There are regulatory requirements around keeping data onshore, and Jones notes that going offshore exposes the business to more points of failure as “you’ve got more networks between you and the offshore cloud provider.”

Littlefair says that, as with any organisation that have been deploying technology for over 30 years, there are legacy applications which are not built to handle offshore cloud deployments. “A lot of challenges are that if you put your front-end infrastructure in Australia, US or Singapore it still has to long line back to a legacy system that is running back at base, and legacy applications were never designed to handle any kind of latency in the network traffic,” he says.

While the bank intends to remain working with some local providers, Littlefair says the large public cloud providers have the edge in terms of innovation, noting that at the last AWS Summit he attended AWS announced 1,000 new features. “The challenge they [local providers] are always going to have against the global giants is their ability to innovate and drive new features,” he says.

Jones also notes that when it comes to cost, scale is a huge differentiator. “If you’ve got hundreds of data centres and millions of servers, you can always make the service more cost-effective than someone who is much smaller.”

In addition, it’s thought that moving to the public cloud will help enable the bank to react to changes brought about by new innovation in the banking sector—pushed either by nimble fintechs or government regulation. An example is BNZ learning from NAB’s experience in introducing a Consumer Data Right after it was passed into Australian law last year.

“We have an executive that sits between BNZ and NAB and focusses on innovation, and one of the things that this team is working on is looking at open banking generally or consumer data rights specifically,” he says.

NAB has publicly committed to having around 80 per cent of apps on the public cloud by 2023, but Littlefair prefers not to make the same commitment for the BNZ. “The reason I won’t put a number on it is because one of the missions I’m on is to stop people behaving in the old traditional waterfall style programme, where you say, ‘We’re going to do all our design up front, and then we move into a build and delivery process, and then we build into a testing environment and implementation’. If I tell you it’s going to be 823 applications—then is success 824 and failure 822? So, I scrupulously avoid that, even with our exec, because I’m much more about that iterative process.”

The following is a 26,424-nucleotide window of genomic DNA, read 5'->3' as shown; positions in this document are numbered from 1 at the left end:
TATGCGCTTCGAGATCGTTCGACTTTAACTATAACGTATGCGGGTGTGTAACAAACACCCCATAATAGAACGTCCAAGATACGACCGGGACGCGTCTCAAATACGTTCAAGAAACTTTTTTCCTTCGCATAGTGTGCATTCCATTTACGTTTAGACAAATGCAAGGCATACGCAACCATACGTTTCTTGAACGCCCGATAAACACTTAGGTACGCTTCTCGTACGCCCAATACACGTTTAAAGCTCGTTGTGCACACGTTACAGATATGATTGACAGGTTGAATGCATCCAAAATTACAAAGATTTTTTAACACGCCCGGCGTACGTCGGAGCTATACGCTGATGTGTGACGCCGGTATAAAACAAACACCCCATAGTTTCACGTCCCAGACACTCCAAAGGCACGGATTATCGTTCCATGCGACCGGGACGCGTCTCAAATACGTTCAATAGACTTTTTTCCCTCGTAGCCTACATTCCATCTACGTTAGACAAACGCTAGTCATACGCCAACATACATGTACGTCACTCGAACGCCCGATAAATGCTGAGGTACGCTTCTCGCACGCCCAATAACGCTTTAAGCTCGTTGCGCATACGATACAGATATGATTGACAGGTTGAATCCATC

Upskilling staff for the cloud future

Jones says his goal is to have every BNZ engineer certified for AWS and Microsoft Azure to the appropriate level, and this training is part of everyone’s professional development. He also plans to introduce an executive version of the current BNZ Cloud Skills Guild programme. “We’re looking to get all our business leaders up to a capability and understanding in order to have better conversations with them,” he says.

The push to the public cloud has also meant a “rebalancing” of the workforce away from contractors and towards permanent staff, with Jones and Littlefair actively recruiting. Littlefair says it’s an exciting time for IT professionals to join the bank, as it drives towards a more “devops culture”. “What is hugely appealing is that BNZ is taking a lead here, banking its future on the cloud. We have the opportunity to go harder and faster than our parent,” he says.